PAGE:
My first visit to India was in April 2016, also with NaturesLens, & I fell in love with the place, we had some excellent tiger sightings in Tadoba, but let’s just say I came away with some ‘unfinished business’ so it didn’t take much persuading to book myself onto the Indian Wildlife Photography Holidays that NaturesLens had arranged for May 2017.
In the weeks before our trip there had been many posts on social media showing some incredible tiger sightings, so the anticipation grew, & Bandhavgarh didn’t disappoint. It has to be said, however, that nothing is guaranteed – we heard of a few people who had seen very little. Still, NaturesLens put everything in place to give their clients the absolute best opportunity, securing top-class drivers & guides. They, over our time in Bandhavgarh, became part of our ‘Team Tiger’ group.
When I refer to ‘sightings’, I mean ‘photographic opportunities’ not a shadow in the bush which is hardly distinguishable or a bum shot! When I say ‘photographic opportunity’, I mean time to capture an image of quality that meets my standards & that I would be happy for others to see. In total, over the week the group encountered 17 different tigers, some shared moments with numerous other folk & some exceptional exclusive moments with no one else around other than one Gypsy vehicle – just you & the tiger – those are moments to treasure.
This image is very much one shared with practically everyone else on safari. For several days Kankatti & her cubs visited the waterhole at pretty much the same time each day, so naturally, everybody gathered to witness this special event. We sat & we waited for over an hour in the blazing heat – about 45˚ – & then suddenly the sound of camera shutters. I couldn’t see anything to start with thanks to the beautiful growth of bamboo, but then the family appeared, walking around the waterhole & bathing in just the perfect spot.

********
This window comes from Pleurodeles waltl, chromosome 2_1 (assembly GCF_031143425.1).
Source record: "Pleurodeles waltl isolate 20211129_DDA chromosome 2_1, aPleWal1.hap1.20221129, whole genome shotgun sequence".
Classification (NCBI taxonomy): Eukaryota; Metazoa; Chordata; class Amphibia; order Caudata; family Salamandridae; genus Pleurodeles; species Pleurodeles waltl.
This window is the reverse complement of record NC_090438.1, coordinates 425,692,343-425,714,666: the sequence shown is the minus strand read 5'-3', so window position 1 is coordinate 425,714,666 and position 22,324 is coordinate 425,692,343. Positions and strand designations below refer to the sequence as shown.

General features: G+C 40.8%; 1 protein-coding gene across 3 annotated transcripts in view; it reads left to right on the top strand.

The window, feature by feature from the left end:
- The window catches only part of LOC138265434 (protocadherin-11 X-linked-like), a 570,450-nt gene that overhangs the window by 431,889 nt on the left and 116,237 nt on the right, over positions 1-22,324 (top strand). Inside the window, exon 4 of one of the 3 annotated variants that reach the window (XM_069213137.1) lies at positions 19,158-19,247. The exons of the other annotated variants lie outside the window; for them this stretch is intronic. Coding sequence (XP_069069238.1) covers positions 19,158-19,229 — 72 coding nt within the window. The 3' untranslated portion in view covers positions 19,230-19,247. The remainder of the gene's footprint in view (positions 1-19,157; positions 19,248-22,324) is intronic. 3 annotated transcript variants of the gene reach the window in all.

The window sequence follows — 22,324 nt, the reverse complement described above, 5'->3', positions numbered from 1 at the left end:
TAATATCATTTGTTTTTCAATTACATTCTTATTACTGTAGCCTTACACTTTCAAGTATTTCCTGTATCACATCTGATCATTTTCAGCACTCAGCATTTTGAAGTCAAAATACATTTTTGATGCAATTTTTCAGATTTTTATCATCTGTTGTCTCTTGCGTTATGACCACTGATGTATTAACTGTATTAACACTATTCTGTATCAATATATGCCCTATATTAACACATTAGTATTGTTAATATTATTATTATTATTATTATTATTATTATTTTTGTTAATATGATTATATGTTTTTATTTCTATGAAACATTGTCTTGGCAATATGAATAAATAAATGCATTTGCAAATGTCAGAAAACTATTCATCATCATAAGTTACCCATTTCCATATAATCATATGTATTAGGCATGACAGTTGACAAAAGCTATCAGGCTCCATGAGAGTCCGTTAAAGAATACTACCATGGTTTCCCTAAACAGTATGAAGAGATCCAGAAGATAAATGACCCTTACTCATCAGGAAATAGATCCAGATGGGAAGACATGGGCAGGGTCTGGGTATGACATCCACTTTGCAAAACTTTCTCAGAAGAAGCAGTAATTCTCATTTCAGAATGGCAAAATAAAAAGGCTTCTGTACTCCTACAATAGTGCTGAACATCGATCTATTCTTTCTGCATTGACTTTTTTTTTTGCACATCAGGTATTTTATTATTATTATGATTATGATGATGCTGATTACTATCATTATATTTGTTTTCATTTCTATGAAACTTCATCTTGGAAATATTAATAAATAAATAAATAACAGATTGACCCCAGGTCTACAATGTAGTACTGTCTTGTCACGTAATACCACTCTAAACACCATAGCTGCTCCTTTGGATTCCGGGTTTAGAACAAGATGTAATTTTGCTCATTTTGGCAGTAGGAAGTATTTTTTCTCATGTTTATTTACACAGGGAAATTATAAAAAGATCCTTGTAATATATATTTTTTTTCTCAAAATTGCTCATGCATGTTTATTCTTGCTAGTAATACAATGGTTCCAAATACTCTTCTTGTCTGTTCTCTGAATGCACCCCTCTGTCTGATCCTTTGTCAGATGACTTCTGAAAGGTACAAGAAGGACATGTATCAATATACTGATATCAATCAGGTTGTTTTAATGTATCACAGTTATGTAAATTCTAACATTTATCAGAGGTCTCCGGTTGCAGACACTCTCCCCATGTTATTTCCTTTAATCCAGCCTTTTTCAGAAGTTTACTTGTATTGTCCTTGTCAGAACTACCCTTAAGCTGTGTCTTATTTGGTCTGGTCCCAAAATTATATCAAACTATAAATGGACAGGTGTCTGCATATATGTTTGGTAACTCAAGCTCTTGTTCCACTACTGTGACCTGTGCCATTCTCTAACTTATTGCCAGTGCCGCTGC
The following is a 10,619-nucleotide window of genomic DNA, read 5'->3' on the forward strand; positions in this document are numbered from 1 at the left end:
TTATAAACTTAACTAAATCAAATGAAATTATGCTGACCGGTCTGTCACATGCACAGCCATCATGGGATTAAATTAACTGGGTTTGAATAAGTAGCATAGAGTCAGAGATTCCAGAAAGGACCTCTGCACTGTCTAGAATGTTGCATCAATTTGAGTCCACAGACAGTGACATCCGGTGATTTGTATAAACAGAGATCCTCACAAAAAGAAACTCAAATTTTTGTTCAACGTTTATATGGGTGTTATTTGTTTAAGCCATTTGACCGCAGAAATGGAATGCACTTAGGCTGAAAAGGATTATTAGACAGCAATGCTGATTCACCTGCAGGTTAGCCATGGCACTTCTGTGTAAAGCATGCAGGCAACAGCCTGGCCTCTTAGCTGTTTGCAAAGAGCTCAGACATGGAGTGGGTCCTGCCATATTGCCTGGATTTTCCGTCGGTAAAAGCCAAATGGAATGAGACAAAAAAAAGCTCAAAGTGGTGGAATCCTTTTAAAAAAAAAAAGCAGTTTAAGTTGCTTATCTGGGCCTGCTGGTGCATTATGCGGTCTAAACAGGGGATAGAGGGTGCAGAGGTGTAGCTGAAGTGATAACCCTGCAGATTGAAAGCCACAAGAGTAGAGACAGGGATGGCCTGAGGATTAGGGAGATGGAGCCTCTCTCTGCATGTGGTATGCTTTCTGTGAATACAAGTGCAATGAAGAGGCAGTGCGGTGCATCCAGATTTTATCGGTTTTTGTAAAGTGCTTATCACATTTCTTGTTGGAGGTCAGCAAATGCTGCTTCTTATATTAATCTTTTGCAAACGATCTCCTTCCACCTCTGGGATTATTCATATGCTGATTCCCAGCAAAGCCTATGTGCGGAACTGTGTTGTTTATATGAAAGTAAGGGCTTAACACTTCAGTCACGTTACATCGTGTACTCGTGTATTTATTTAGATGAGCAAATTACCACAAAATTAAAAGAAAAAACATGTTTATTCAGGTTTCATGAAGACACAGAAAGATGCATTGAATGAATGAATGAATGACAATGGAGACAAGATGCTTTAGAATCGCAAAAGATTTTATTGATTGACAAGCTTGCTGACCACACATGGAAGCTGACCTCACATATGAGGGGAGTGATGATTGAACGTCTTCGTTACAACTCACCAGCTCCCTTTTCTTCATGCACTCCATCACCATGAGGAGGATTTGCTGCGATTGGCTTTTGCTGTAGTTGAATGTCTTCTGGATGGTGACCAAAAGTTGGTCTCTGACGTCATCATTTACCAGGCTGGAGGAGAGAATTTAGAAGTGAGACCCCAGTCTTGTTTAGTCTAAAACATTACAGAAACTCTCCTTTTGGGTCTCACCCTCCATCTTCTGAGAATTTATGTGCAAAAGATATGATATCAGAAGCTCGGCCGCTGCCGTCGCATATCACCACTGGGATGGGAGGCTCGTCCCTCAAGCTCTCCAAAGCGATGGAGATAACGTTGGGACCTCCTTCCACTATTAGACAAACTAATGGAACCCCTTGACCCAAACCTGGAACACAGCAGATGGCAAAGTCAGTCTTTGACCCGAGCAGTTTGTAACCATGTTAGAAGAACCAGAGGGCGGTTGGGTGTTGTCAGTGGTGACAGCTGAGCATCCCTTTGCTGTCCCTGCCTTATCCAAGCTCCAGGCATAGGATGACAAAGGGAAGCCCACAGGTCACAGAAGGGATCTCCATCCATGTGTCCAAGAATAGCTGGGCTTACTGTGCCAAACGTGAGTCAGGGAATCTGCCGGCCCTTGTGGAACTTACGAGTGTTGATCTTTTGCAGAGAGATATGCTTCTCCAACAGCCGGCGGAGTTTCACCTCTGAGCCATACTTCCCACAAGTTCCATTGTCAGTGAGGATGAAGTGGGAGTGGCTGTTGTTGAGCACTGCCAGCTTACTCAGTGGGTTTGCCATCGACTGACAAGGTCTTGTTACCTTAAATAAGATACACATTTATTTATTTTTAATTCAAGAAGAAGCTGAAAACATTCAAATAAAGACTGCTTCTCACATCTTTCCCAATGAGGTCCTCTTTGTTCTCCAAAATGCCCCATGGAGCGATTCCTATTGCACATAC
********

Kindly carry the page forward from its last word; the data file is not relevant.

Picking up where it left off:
Earlier this year, David was part of a small group who headed to capture images of the birds of the Spanish plains with Pui Hang & myself, we spent a weekend photograph the various species that are to be found in the area.
Ordinarily, we had expected some of the species to have diminished numbers as they would have started to migrate following their successful breeding earlier in the season, however the season had been wet, many of the earlier clutches had sadly failed & so large numbers of birds remained & were trying for a second clutch – this certainly applied to the hoopoes, the bee-eaters & more.
Although our main photography trip for the birds of the Spanish plains takes place in late April or early May; for the first time this year, we additionally visited at the end of May, specifically over the bank tour weekend. Our local guide opined that some of the species would have left & the young of others would have fledged, so there was a possibility of a lesser selection of species to photograph – this would not be a hardship, given only four photography sessions over the weekend & plenty of species remaining, we would still have plenty to photograph.
As it turned out, this was not the case, we had virtually the same species as those who had visited 6 weeks previous; due to rains earlier in the season, the bee-eaters were still courting, nest-building & mating, the black-shouldered kites had not departed for their migration south & many other species were still displaying a full set of behaviours.
Jason was amongst those who accompanied us on this trip to our location, which is about 90 minutes from Madrid, he has kindly sent in a selection of the images that he captured whilst on the Spanish plains, he had sessions with shrike, bee-eater, hoopoe & time in the carrion hide, which sees visits from black & red kites, storks, many vultures, ravens & more.
We have one place remaining available for the 2017 weekend, which will be held between the dates of May 27th – 29th 2017, if you’d like to attend & capture images of the birds of the Spanish plains for yourself, send us a message using our contact form.
Jason has kindly sent us a selection of his images that we are happy to publish below: